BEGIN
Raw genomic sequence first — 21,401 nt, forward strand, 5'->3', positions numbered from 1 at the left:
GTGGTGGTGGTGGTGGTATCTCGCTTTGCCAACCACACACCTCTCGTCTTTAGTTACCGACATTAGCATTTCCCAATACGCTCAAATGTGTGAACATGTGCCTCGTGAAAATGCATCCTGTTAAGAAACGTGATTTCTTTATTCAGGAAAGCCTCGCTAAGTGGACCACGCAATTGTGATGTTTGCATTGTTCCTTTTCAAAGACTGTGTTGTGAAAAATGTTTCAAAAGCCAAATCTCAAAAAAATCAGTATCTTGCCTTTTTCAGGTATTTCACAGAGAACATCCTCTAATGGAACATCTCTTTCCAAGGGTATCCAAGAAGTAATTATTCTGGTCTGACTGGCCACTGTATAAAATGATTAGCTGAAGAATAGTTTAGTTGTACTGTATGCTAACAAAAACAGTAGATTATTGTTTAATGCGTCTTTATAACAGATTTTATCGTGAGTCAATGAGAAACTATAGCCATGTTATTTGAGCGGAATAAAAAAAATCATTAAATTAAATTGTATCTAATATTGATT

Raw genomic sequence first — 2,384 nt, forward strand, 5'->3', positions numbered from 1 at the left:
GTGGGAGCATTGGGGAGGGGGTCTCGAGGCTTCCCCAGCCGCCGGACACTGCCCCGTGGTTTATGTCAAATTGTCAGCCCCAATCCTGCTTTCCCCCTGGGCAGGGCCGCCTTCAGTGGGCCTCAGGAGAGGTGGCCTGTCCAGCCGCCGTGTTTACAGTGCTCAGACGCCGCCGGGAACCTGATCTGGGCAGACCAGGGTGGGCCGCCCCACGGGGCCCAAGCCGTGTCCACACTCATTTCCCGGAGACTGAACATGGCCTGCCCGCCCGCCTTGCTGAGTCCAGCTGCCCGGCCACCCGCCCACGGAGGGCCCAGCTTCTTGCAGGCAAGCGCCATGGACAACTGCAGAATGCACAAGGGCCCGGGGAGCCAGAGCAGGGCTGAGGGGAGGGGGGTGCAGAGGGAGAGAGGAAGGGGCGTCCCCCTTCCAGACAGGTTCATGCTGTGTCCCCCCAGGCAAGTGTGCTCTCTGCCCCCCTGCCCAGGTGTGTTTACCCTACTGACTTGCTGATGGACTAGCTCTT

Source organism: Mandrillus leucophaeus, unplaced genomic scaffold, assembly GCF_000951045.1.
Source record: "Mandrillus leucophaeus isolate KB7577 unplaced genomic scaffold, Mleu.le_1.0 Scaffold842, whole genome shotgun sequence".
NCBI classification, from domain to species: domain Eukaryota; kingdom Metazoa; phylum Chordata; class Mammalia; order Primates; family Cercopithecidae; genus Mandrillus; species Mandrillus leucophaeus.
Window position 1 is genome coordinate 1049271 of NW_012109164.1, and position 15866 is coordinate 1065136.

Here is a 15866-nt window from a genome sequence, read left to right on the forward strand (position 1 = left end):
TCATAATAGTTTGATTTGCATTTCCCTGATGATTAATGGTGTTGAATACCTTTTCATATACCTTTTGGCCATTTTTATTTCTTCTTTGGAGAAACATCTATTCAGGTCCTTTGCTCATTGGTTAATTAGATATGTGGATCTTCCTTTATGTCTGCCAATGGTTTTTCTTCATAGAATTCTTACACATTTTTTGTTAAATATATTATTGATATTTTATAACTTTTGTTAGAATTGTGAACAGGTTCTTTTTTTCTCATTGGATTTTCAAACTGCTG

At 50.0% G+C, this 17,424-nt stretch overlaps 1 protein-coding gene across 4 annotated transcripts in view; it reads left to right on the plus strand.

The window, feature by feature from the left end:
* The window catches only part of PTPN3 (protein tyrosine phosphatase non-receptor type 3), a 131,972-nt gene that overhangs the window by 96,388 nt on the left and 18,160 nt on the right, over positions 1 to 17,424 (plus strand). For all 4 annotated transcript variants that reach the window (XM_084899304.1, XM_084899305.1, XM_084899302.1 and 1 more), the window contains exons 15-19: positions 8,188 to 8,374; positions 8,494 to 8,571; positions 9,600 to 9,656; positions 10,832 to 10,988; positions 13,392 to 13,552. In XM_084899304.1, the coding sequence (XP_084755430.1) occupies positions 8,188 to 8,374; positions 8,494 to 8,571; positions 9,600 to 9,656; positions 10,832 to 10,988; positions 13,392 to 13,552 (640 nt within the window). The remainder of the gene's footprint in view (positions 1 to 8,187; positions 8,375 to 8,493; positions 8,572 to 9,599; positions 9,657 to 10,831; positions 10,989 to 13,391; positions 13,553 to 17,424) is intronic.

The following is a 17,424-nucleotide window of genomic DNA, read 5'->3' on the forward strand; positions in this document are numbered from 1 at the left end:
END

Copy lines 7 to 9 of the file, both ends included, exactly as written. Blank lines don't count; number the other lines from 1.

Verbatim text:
NCBI classification, from domain to species: domain Eukaryota; kingdom Metazoa; phylum Chordata; class Mammalia; order Primates; family Cercopithecidae; genus Mandrillus; species Mandrillus leucophaeus.
Window position 1 is genome coordinate 1049271 of NW_012109164.1, and position 15866 is coordinate 1065136.

Here is a 15866-nt window from a genome sequence, read left to right on the forward strand (position 1 = left end):